Current Practices at St. Barnabas in Response to COVID-19
Our office is currently closed to in-person visitors. We are responsive to phone and emails, so please reach out!
Sunday Services are being held via Zoom! Call or email the office for Zoom access information. We will offer Morning Prayer on Easter Sunday and will celebrate Easter all together once we can return to worship in person.
All in-person activities and meetings are on hold until further notice.
Grace's Kitchen is serving take-out lunches at its regular hours. More information and pictures of our current operations are below.
Fr. Doug is refraining from pastoral visitation at this time. If you need pastoral support, please reach out by email, phone, or text
We are asking all church members to limit their visits to St. Barnabas to what is absolutely necessary
Montezuma Youth Pride clubs will be held virtually. Contact the office for more information.
COVID-19 Update from Fr. Doug
March 16, 2020
We have determined at this time in continuing to provide meals with the following procedures, please respect our decisions as we attend to minimizing crowd size due to COVID-19.
We are only offering take-out options for meals until further notice.
We will deliver meals at our South Door, on North Street.
We are offering one bottled or canned beverage as drink option per meal, which we may not have on hand due to current circumstances.
We will assist in bringing meal to sidewalk and ground level for guests, please let this need be known to our volunteers so they can bring meal to ground level.
Our bathrooms and public spaces are not available until further notice.
Tuesday 12-1 pm
Thursday 12-1 pm
Saturday 12-12:30 pm
Our office will be closed to in-person visitors until further notice. We will be responsive by phone (970-565-7865) and email (email@example.com) at our normal office hours, so please don’t hesitate to reach out to us.
Church Member Access
We know that many church members have keys that allow them to enter St. Barnabas when the office is closed. In order to not place the kitchen at risk and continue the ministry of the church through Grace’s Kitchen, we are asking all church members to:
Limit and condense your trips to St. Barnabas to those that are absolutely necessary
Follow protocols for stopping the spread of germs while at St. Barnabas, including frequent handwashing, disinfecting surfaces, staying home when sick, and covering coughs and sneezes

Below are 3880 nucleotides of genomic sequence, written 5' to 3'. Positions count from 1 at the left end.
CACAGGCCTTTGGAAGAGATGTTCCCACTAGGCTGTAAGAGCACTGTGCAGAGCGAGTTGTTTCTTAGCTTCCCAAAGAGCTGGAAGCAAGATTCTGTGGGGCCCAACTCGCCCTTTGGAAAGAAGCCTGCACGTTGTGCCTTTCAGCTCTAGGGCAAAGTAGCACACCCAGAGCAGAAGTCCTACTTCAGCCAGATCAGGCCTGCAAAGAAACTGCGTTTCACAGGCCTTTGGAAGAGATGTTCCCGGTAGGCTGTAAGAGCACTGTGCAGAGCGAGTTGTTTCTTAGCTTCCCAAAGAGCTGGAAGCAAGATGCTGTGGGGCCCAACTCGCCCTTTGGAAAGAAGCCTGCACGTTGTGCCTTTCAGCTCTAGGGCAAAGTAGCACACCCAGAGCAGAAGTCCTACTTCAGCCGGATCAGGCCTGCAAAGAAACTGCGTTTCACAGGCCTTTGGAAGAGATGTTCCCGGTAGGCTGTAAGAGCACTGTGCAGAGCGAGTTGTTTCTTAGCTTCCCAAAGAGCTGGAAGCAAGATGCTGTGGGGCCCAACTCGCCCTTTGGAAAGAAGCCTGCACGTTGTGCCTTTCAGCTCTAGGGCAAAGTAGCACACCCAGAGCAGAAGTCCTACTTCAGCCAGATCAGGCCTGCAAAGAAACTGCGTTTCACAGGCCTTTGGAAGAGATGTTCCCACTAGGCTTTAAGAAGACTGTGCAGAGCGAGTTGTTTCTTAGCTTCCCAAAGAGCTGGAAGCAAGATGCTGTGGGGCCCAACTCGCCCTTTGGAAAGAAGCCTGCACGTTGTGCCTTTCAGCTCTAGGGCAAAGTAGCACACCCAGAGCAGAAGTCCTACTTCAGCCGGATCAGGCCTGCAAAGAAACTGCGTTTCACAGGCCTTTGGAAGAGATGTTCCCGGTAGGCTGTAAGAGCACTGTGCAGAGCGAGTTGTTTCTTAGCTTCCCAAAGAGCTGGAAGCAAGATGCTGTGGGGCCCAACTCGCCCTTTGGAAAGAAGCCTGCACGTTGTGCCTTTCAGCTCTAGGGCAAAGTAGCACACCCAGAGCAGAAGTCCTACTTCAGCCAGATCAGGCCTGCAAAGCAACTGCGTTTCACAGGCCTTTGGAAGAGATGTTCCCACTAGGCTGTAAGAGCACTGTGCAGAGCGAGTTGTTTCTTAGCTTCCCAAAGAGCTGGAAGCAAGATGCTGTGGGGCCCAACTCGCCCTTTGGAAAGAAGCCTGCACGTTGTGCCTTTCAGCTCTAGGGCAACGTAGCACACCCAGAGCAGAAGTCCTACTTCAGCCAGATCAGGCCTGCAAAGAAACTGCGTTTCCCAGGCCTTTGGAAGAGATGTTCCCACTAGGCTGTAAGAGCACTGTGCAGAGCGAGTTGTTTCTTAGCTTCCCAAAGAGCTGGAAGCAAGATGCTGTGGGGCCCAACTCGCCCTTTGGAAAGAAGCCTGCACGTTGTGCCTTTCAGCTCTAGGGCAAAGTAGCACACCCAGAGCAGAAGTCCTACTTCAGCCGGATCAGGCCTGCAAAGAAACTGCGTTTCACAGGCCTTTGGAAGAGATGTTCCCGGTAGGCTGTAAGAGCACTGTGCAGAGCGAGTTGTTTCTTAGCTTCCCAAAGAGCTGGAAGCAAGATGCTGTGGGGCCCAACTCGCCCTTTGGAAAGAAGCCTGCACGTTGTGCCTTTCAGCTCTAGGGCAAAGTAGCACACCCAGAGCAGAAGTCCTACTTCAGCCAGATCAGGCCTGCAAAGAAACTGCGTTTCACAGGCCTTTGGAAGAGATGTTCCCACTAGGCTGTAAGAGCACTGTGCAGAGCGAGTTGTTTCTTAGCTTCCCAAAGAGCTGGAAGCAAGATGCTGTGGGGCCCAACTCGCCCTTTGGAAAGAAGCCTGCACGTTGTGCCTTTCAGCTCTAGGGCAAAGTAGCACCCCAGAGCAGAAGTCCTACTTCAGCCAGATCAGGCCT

Sunday Morning Prayer will be held weekly over Zoom through Mary 10th. More information is on the Worship page!
Our ministries are reliant upon your generosity. At this time, there is an even greater need for St. Barnabas’ ministries within the community. You can be active in our ministries’ continuance through your financial giving. You can donate or make pledge payments by mailing a check, dropping it through the mail slot, or online through Paypal (scroll down for link).
All in-person activities except Grace’s Kitchen are on hold until further notice. This includes: centering prayer, Sunlight AA, proper study, Wednesday study group, book club, Montezuma Youth Pride meetings, bell choir rehearsals, and Community Conversation.
Please stay tuned for opportunities for virtual gatherings. We will post information about how to connect online as it is scheduled.
Sunlight AA Zoom info HERE
Father Doug is refraining from person-to-person visitation at this time. If you are in need of pastoral support, please call, email, or text him.
We are welcoming volunteers to help with Grace's Kitchen willing to be on call to help out when there is a need. Tasks would be:
Prepping take-out lunches
All kitchen safety protocols are in place and volunteers will be trained on how to prep and distribute food safely. We will support volunteers in finding tasks that align with their need for personal health and safety. We ask all potential volunteers to be attentive to their own health and contacts to ensure that we are caring for the health of all of our staff and guests.